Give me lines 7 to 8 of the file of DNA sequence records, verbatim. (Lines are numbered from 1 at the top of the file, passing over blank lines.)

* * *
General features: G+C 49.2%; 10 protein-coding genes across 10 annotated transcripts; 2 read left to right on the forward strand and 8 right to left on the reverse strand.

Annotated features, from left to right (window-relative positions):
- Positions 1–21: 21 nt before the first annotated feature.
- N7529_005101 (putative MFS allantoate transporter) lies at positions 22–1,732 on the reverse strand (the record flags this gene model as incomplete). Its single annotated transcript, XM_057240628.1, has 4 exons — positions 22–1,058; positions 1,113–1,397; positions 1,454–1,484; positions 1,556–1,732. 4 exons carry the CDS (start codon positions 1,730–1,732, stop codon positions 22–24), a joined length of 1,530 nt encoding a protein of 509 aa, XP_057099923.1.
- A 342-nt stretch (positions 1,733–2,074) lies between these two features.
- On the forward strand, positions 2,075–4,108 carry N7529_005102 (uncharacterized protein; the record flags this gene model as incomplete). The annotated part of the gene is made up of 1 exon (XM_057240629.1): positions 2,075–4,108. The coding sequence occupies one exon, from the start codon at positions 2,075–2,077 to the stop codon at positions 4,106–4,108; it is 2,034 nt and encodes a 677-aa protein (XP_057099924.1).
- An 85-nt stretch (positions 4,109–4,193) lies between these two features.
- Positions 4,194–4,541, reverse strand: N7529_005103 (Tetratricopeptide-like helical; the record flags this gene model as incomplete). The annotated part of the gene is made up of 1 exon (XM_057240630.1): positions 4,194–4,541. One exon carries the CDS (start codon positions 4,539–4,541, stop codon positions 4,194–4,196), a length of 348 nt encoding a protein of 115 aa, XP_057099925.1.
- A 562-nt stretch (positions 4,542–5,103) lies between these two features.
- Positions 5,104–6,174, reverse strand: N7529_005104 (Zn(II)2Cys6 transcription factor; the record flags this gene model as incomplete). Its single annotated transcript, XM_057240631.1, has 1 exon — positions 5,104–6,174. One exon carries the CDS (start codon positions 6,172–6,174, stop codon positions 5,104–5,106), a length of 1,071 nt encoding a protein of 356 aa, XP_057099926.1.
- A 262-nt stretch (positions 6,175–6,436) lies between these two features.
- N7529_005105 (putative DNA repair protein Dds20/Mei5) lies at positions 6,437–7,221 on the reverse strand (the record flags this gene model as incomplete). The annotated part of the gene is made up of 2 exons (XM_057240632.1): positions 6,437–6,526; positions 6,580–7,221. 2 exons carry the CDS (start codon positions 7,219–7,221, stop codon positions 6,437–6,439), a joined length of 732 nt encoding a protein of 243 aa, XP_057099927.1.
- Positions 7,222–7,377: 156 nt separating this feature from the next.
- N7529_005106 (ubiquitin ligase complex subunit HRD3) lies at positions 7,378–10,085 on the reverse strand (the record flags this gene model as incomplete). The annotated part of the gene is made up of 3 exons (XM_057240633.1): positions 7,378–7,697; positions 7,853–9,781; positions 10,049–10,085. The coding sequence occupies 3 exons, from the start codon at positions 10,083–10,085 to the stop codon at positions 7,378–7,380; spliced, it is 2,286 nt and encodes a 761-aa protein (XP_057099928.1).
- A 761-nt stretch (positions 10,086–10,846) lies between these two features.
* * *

- An 85-nt stretch (positions 4,109–4,193) lies between these two features.
- Positions 4,194–4,541, reverse strand: N7529_005103 (Tetratricopeptide-like helical; the record flags this gene model as incomplete). The annotated part of the gene is made up of 1 exon (XM_057240630.1): positions 4,194–4,541. One exon carries the CDS (start codon positions 4,539–4,541, stop codon positions 4,194–4,196), a length of 348 nt encoding a protein of 115 aa, XP_057099925.1.